Factors Affecting In-field Soil Moisture Variability and Its Effect on Irrigation

Project Overview

Project Type: Graduate Student
Funds awarded in 2019: $10,845.00
Projected End Date: 02/28/2021
Grant Recipient: Mississippi State University
Region: Southern
State: Mississippi
Graduate Student:
Major Professor:
Dr. Mary Love Tagert
Mississippi State University

Information Products


  • Agronomic: corn, soybeans


  • Crop Production: irrigation, water management

    Proposal abstract:

    There have been numerous studies on soil moisture as it pertains to irrigation in Mississippi, but more work is needed in the agricultural region known as the Blackland Prairie, located in east central Mississippi. Here, an increasing number of producers are implementing irrigation. Because it is not economical to access groundwater due to the depth of the aquifer, most producers here use surface water for irrigation. Producers have a finite amount of water to use for irrigation through the growing season, so it is critical that they conserve water and irrigate efficiently. Sprinkler irrigation is the primary application method, to accommodate the changing topography across the landscape. Soil moisture sensors conserve water while maintaining yields on irrigated fields, by better timing irrigation applications to match actual crop water needs. The goal of this project is to evaluate the correlation of plant vegetation characteristics (plant height, leaf area index) and other variables (soil texture, topography) to soil moisture in the active rooting zone, to determine if there is a good surrogate for soil moisture measurements. The Decision Support System for Agrotechnology Transfer crop model will also be used to evaluate the effects of climate on vegetative characteristics and soil moisture. The results from this project will help farmers determine the ideal number of sensor sets needed over a given area and the best placement of sensors within a field. Ultimately, producers will conserve more water by improving their use of soil moisture sensors to make better irrigation management decisions.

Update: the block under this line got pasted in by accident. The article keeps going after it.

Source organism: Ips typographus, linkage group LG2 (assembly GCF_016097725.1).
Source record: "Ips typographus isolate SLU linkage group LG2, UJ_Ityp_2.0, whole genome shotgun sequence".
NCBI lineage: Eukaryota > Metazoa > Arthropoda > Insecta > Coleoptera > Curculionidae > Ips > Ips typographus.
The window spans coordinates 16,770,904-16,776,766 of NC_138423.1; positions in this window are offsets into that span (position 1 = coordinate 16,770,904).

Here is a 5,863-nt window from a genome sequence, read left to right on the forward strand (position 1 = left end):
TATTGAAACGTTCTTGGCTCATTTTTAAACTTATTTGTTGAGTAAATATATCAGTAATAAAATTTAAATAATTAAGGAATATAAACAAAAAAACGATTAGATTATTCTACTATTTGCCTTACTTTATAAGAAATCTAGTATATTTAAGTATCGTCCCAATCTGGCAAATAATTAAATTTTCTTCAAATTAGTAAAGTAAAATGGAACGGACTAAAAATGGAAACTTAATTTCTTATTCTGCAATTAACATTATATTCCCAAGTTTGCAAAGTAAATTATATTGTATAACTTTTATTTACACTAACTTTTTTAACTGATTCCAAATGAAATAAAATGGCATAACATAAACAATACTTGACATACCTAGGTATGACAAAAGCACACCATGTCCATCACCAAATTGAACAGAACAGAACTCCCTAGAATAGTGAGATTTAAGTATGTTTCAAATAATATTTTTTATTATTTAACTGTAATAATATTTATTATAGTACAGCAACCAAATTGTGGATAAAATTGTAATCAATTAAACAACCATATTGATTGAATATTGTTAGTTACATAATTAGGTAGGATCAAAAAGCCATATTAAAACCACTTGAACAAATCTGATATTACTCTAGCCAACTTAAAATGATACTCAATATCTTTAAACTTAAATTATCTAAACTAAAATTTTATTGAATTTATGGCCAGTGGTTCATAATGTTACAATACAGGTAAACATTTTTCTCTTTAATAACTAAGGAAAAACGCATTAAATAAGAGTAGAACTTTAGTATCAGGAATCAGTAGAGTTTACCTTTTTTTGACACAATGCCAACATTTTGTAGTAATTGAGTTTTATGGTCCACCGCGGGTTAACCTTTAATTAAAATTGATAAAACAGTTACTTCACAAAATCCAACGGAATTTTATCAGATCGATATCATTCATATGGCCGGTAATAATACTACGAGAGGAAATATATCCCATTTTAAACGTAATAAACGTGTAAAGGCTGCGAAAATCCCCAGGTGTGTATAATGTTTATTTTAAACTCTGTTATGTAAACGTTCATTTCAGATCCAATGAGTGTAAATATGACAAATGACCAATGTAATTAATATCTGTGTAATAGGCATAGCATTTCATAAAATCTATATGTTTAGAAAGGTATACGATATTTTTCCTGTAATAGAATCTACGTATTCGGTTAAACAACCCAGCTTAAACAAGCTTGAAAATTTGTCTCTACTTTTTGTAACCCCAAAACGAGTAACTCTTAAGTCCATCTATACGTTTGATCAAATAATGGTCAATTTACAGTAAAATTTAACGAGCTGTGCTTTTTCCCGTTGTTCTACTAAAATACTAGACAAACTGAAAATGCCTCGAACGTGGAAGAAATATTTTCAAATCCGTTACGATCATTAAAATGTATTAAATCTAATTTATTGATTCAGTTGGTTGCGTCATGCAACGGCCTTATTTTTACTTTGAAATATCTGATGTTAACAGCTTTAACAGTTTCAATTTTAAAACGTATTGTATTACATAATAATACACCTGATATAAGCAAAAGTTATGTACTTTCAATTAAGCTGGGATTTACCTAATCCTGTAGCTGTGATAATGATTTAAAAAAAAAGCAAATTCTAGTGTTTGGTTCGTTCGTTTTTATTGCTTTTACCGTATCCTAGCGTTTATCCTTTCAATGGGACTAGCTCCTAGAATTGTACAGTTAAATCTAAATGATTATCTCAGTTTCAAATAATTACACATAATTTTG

Project objectives from proposal:

    • Measure in-field spatial and temporal variability of soil moisture in the active rooting zone of a soybean-corn rotation using Watermark GMS sensors.
    • Evaluate the correlation of root zone soil moisture to soil texture and crop variables.
    • Determine if the variability of in-field soil moisture is great enough to indicate a different irrigation schedule for different areas of the field.
    • Share project results with producers and stakeholder groups.
    Any opinions, findings, conclusions, or recommendations expressed in this publication are those of the author(s) and do not necessarily reflect the view of the U.S. Department of Agriculture or SARE.